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Turkey’s Diplomatic Dogfight

MADRID – Turkey’s downing of a Russian warplane risks opening a new front in the violence engulfing Syria, thereby dashing the hopes for a rapprochement between Russia and the West that had arisen in the wake of the Paris massacre. With Russian President Vladimir Putin and Turkish President Recep Tayyip Erdoğan now engaged in a war of words, and given the nightmare scenario of something far worse, it is more important than ever that the European Union do all that it can to reinvigorate its ties with Turkey.

Prior to the attacks in Paris, Erdoğan had seemed to be holding all the cards in the bilateral relationship. European leaders, faced with an escalating refugee crisis, agreed last month to pursue a joint action plan, which demanded that Turkey help stem the tide of migrants into Europe, in exchange for EU funds, visa liberalization, and, most relevant, renewed negotiations on Turkey’s EU accession. Shortly after that decision, German Chancellor Angela Merkel reversed her previous opposition to Turkish membership in the EU, calling it an “open-ended issue” during a visit to Istanbul.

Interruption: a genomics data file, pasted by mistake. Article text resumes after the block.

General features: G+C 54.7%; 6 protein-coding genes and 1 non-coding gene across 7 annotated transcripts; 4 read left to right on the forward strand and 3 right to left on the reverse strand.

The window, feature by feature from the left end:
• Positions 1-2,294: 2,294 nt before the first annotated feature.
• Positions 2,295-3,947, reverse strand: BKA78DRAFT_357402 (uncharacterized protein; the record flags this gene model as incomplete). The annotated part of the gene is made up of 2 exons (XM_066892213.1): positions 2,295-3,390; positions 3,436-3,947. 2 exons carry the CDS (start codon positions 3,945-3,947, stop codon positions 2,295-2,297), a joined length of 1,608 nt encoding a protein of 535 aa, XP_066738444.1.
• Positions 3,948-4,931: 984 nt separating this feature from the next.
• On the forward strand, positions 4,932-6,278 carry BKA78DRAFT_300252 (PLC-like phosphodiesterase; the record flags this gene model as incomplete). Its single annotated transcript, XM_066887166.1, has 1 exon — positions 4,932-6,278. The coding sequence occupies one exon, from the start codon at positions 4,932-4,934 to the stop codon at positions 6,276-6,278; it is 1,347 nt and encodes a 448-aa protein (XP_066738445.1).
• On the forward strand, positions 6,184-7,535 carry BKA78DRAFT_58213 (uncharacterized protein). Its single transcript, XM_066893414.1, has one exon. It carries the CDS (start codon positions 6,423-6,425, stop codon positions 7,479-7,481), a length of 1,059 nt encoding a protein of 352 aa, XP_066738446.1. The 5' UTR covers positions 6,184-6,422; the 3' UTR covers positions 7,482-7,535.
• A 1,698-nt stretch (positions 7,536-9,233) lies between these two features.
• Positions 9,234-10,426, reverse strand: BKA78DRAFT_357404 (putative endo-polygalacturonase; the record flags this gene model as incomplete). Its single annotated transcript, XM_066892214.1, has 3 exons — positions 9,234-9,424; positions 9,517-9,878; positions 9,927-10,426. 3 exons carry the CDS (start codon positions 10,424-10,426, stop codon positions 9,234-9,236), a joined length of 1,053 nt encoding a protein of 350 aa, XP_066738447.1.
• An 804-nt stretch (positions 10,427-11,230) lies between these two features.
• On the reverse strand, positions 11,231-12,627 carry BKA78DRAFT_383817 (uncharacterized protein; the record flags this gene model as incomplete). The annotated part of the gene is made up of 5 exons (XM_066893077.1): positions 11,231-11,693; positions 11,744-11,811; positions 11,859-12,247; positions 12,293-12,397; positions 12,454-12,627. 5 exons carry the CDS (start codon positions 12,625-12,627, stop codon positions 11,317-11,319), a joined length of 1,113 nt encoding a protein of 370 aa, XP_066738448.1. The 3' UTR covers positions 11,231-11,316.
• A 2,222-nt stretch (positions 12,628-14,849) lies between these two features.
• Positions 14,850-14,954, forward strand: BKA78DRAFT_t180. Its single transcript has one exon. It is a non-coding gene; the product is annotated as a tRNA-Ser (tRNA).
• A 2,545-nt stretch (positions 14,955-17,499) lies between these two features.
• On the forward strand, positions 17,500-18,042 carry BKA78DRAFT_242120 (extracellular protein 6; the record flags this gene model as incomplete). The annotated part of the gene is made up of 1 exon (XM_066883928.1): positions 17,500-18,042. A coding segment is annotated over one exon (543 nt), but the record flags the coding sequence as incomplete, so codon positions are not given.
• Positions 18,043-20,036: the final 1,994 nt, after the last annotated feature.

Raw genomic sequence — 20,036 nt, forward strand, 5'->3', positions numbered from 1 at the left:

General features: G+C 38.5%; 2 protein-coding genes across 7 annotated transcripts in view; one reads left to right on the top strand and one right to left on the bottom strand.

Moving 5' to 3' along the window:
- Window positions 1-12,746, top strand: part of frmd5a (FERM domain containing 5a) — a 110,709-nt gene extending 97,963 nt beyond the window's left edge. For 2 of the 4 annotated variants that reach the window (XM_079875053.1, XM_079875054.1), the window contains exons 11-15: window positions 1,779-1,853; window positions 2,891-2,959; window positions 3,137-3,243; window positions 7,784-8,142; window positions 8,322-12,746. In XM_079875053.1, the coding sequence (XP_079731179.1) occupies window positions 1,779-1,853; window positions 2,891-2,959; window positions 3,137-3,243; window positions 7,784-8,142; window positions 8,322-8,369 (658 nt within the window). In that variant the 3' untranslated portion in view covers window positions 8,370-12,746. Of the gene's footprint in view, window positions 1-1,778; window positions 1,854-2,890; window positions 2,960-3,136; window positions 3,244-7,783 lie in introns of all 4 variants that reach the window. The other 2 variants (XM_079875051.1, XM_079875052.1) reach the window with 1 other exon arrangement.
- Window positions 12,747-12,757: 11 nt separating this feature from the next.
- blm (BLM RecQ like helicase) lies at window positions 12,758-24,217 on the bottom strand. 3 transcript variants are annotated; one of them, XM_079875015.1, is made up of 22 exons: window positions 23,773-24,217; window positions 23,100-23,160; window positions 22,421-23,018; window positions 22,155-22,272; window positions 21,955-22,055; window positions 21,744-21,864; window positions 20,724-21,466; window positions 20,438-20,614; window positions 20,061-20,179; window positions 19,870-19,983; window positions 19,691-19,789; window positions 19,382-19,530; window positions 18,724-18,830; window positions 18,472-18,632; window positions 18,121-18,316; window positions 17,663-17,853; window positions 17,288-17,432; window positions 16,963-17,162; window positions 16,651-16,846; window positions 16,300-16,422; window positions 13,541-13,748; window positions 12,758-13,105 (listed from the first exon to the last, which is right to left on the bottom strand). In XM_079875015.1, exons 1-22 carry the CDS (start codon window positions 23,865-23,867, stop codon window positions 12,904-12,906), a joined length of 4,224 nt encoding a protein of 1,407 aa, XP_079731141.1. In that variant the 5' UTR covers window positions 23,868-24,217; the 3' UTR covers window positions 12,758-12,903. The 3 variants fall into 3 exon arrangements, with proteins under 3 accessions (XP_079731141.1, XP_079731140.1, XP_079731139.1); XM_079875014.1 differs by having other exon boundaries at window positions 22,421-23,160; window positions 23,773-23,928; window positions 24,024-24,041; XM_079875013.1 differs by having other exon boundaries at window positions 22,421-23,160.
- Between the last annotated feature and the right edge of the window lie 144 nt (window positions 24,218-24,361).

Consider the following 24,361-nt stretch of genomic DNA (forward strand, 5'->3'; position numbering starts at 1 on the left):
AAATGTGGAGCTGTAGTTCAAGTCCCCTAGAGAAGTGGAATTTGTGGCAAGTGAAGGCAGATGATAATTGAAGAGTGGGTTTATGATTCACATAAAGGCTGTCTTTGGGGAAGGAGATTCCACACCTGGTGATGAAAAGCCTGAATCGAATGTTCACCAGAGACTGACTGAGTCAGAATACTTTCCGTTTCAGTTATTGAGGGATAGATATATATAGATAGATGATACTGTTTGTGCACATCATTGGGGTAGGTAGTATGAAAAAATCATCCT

All of this served Erdoğan well in the run-up to Turkey’s November 1 general election. The action plan and Merkel’s visit were viewed within Turkey as de facto endorsements of Erdoğan; the EU even delayed the release of a critical “progress report” on Turkey’s accession negotiations until after the vote. In the end, Erdoğan’s Justice and Development Party (AKP) regained its comfortable parliamentary majority.

The G-20 Summit in Antalya, held on November 15-16, was to cement Erdoğan’s triumphant return to the world stage, ending a period of relative isolation by the West that reflected disapproval of his authoritarian tendencies. And a joint EU-Turkey summit was scheduled for November 29 to formalize the action plan.